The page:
Always check your fingers while being root

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Yesterday, while I was reading some very old magazine articles, I remembered a “horror” story that happened to me a long time ago, when I was learning to administer my first Sun Solaris system. It goes like this…

I was following the instructions to install some new application and I had to add a new user in /etc/passwd file. I kept a backup copy and I started editing it with vi. What I didn’t knew at that time, was that cursor (arrow) keys were not used for moving the cursor and they produced “~” instead. OK, I thought, back to H-J-K-L keys. I added the new user at the end of the file and saved it. I also logged out from my ‘root’ account, as my job was finished.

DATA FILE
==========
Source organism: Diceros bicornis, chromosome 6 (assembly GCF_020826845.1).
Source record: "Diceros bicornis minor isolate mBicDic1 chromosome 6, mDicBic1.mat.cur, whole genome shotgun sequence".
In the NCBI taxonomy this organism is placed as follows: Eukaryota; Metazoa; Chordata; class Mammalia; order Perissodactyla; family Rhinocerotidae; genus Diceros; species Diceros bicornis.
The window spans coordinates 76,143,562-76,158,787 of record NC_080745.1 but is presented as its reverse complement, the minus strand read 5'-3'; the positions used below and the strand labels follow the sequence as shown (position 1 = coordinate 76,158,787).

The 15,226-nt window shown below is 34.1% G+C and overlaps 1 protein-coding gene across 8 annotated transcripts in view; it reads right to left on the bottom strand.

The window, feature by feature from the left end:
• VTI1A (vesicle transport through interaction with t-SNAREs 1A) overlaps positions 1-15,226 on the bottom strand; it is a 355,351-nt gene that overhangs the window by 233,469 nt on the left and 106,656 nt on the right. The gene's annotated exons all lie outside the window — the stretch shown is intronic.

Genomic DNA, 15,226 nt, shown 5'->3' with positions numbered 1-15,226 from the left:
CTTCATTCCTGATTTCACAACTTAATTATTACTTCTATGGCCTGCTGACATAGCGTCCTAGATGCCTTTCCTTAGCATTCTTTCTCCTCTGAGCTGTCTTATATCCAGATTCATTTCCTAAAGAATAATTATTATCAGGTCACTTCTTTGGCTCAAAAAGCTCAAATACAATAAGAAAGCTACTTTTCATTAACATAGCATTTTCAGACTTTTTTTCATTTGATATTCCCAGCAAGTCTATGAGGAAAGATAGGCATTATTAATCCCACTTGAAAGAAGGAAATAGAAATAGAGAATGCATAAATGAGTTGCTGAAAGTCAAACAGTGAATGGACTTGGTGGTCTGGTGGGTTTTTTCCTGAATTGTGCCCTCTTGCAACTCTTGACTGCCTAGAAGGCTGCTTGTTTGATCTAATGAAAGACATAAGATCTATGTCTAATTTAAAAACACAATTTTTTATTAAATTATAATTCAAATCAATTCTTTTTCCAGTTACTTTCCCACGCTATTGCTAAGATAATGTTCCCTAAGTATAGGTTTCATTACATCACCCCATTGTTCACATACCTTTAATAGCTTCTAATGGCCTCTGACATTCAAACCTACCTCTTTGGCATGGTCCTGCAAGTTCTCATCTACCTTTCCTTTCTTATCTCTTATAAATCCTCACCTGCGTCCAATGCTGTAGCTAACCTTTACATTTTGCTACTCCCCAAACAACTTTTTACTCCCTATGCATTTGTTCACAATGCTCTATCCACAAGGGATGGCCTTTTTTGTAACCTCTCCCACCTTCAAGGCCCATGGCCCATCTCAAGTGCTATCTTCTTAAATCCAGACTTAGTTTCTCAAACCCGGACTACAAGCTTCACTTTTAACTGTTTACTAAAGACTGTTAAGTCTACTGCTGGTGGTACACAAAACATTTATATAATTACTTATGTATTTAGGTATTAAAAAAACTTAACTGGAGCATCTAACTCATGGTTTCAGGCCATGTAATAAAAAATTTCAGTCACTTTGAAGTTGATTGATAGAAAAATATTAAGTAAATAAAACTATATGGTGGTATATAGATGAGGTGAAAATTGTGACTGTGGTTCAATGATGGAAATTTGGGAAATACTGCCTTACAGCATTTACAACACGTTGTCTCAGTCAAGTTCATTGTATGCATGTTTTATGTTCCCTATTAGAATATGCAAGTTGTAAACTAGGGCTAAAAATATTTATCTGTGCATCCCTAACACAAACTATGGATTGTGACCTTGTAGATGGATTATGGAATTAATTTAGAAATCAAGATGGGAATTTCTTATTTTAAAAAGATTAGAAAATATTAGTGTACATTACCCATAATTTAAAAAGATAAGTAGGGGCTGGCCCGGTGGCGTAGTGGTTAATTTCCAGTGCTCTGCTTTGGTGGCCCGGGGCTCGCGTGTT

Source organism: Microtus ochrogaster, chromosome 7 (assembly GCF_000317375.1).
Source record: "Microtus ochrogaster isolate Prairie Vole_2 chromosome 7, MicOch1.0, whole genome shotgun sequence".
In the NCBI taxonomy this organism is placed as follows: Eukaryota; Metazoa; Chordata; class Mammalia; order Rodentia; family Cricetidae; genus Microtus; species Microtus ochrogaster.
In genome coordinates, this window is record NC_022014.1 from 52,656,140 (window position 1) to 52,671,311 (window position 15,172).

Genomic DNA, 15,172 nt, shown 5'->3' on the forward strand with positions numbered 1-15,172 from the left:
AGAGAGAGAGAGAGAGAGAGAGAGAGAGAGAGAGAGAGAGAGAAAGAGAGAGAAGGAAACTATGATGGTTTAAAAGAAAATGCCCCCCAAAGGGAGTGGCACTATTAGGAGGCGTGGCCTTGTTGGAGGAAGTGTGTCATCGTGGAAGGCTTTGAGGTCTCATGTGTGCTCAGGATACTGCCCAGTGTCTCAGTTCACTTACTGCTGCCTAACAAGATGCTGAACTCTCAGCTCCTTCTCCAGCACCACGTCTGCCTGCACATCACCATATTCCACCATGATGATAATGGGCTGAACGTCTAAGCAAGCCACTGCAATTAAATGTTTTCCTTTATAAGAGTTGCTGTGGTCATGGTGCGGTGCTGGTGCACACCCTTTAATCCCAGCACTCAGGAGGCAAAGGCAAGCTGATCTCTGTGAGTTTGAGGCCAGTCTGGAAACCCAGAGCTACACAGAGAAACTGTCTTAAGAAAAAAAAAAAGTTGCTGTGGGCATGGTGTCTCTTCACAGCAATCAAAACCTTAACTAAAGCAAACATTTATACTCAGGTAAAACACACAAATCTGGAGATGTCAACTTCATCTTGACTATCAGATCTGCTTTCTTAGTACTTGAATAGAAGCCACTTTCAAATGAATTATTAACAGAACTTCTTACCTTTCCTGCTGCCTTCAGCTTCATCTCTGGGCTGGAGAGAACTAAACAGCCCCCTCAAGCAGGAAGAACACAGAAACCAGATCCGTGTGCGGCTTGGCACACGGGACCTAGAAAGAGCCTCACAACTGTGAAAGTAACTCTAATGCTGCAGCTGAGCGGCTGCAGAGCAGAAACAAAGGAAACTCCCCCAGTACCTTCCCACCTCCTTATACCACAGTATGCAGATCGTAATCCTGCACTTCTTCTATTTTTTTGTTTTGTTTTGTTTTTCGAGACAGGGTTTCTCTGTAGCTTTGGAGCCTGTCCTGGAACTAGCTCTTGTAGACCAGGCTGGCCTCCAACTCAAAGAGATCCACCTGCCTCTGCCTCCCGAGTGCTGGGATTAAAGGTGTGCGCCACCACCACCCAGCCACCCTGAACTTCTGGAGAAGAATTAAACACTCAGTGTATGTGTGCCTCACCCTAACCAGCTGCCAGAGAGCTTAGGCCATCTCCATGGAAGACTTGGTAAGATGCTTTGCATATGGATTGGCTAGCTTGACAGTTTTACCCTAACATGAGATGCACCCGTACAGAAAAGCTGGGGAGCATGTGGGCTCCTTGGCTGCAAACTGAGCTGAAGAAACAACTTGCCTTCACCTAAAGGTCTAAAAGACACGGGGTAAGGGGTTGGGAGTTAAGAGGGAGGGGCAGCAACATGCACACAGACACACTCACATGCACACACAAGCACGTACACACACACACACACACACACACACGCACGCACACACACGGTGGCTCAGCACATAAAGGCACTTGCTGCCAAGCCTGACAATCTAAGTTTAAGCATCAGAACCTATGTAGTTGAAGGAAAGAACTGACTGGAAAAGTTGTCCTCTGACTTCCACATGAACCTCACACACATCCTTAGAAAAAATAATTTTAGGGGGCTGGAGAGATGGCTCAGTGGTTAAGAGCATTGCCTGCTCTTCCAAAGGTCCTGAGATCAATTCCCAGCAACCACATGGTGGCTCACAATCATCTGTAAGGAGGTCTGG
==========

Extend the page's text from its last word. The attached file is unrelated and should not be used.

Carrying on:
What I didn’t noticed, when I was fiddling with the cursor keys, was that the first two letters of the username of the first account of the file changed to capitals.

“No big deal”, you might say, except that the first account in /etc/passwd file was ‘root’! And it became ‘ROot’, without noticing it!

Imagine my frustration when I tried to login back to root’s account, without knowing what actually had happen! 🙁

I don’t remember exactly what error messages I saw, but I ended that by rebooting the machine in single user mode, mounting the root partition in a directory and recovering back the root account.

What this little story taught me, was to double-check always what I’m doing as root, especially if the keys I’m pressing don’t have the expected result.


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